April 25, 2024
Loans

How Much Personal Loan Can You Get? – Forbes Advisor


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The personal loan amount you can qualify for is typically determined by your credit score, income, debt-to-income ratio and other factors. Although loan amounts vary across lenders, the maximum amount for personal loans typically ranges from $500 to $100,000.

In some cases, you may qualify for a loan larger than what you need. Before accepting any loan, consider what you can afford to repay and be sure you don’t borrow more than what you can manage.

How Much Money Can I Get with a Personal Loan?

Many lenders offer personal loans ranging anywhere from $500 to $50,000. Some banks and financial institutions cap borrowing amounts at around $20,000, while others offer loans up to $100,000 to borrowers with exceptional credit.

How much money you can get from a personal loan will depend on your loan application, including your credit score, income, debt-to-income (DTI) ratio, among other factors. Before accepting any loan amount, consider what payments you can afford to avoid overborrowing.

While a personal loan can be a helpful tool in managing and consolidating debt or financing large purchases, borrowing irresponsibly can lead to many consequences. Use a personal loan calculator to determine how much you can afford to borrow before accepting a loan.

What Determines How Much I Can Borrow?

The amount you can borrow with a personal loan is determined by a combination of factors. These are the most common variables lenders consider and how they may impact your borrowing capabilities.

  • Credit score. Your credit score represents your creditworthiness, with a high score showing you’ve managed debt well in the past and a low credit score indicating to a lender that you’re a higher risk borrower. In general, lenders prefer a credit score for personal loans of at least 670, but this varies by financial institution.
  • Current debts. Lenders consider your current debts, including credit card balances, mortgages and other loans. A high amount of outstanding debt may lower the loan amount you’re offered.
  • Income. Your income level signals your ability to repay the loan. A higher income often leads to higher borrowing limits as lenders feel confident you can meet the monthly payments.
  • Debt-to-income ratio. Your DTI compares your monthly debt payments to your gross monthly income. Lenders use it to assess your ability to manage monthly payments and repay debts. Aim to have a DTI of 36% or lower since this shows you have enough income to afford additional debt payments.
  • Employment history. Stable employment and income are positive indicators for lenders. A strong employment history shows lenders that you have the financial means to repay the loan. Frequent job changes or a history of unemployment may lead to a lower loan amount.
  • Loan purpose. The purpose of the loan can also affect the amount you can borrow. For instance, lenders may view loans for debt consolidation or home improvement more favorably than loans for discretionary purchases.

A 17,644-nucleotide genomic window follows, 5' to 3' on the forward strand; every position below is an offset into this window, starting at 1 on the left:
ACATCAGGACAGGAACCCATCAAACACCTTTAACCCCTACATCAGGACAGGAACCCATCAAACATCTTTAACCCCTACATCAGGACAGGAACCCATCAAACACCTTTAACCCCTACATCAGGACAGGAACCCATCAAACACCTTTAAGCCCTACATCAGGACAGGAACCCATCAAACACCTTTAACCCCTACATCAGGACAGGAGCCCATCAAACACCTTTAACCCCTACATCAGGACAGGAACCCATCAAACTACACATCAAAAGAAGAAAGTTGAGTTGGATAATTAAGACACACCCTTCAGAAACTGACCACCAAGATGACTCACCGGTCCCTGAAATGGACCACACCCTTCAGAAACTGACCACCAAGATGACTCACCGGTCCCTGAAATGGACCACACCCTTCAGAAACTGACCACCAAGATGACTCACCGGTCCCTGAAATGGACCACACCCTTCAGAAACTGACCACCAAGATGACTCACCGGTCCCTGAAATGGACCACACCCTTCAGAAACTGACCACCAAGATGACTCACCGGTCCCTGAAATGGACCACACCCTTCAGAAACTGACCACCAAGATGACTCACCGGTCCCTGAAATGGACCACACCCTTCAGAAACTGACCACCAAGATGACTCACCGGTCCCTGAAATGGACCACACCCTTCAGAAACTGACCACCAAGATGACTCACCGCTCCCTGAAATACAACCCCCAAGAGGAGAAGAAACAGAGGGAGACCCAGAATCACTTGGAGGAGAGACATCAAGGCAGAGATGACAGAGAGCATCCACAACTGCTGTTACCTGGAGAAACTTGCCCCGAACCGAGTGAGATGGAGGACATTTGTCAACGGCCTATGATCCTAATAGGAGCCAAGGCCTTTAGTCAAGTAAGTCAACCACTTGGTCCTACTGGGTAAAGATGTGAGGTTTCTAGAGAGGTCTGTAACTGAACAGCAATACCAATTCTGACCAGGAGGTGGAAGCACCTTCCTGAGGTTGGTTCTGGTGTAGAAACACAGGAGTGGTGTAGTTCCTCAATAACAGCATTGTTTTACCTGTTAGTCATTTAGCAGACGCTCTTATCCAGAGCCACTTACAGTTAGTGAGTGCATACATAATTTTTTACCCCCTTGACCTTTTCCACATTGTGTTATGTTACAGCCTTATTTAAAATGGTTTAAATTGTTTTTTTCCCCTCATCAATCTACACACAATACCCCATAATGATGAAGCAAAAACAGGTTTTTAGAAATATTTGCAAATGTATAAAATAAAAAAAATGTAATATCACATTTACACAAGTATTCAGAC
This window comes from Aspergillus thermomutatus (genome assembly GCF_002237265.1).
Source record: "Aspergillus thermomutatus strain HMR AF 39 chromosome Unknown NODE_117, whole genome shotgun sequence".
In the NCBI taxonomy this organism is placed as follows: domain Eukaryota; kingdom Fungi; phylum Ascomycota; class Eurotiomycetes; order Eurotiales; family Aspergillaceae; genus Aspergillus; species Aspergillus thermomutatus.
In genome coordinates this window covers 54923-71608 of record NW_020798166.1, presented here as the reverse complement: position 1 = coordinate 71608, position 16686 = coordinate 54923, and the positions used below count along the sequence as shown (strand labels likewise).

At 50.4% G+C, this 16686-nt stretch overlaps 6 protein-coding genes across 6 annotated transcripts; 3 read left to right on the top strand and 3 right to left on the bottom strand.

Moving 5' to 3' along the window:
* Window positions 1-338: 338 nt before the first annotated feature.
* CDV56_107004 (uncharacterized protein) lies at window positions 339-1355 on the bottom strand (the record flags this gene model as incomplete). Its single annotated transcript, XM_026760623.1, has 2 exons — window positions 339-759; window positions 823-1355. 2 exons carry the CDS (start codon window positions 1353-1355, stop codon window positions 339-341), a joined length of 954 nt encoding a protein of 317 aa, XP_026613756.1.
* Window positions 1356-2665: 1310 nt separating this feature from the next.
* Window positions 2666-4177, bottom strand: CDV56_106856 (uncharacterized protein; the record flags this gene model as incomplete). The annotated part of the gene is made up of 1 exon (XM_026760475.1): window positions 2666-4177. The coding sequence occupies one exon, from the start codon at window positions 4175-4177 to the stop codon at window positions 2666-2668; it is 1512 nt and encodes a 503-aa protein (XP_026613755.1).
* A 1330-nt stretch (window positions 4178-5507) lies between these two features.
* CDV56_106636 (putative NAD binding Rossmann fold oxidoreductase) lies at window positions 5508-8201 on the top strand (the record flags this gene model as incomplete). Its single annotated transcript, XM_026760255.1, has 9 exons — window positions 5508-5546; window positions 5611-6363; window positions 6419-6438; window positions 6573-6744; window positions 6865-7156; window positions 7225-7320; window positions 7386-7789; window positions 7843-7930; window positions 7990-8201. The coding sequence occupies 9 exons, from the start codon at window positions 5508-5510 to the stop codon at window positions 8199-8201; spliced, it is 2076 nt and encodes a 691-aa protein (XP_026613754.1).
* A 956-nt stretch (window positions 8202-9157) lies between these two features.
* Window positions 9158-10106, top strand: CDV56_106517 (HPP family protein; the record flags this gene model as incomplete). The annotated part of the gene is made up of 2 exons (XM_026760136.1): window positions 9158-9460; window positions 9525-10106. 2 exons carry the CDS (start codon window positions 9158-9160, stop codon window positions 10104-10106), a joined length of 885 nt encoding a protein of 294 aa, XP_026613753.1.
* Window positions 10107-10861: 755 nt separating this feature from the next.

Alternatives to Personal Loans

The best personal loans can be a viable option for many, but several other financing avenues may better suit your financial needs and circumstances. These are some of the most popular alternatives to personal loans:

  • Credit cards. Credit cards can be an alternative to personal loans, especially for smaller or short-term expenses. They offer the flexibility of making purchases now and paying them off over time. Payments can also be interest-free if you can pay off your balance in full each month or qualify for a 0% introductory annual percentage rate (APR). Keep in mind, overuse without a clear repayment strategy can lead to substantial debt.
  • Home equity loans. Consider a home equity loan if you’re a homeowner with some equity in your home. These loans allow you to borrow against the value of your home, often at lower interest rates than personal loans or credit cards. However, it’s essential to remember that your home serves as collateral for the loan. If you default on your payments, you risk losing your home.
  • 401(k) loans. A 401(k) loan can be viable if you have retirement savings. They allow you to borrow against your 401(k) balance, typically up to 50% of your savings up to $50,000. The interest rates for 401(k) loans can be lower than other options and you’re essentially paying interest back to yourself. However, if you fail to repay the loan within five years or if you leave your job, the loan could be treated as an early withdrawal.
  • Peer-to-peer lending. Peer-to-peer lending platforms connect borrowers directly with investors willing to lend money. These platforms can offer competitive interest rates and flexible loan terms. However, you might require a good credit score to qualify and the application process can be longer than traditional loans or credit cards.

Before committing to any financing option, it’s crucial to fully understand the terms, conditions and potential risks. Conduct thorough research and consider seeking financial advice to make an informed decision.

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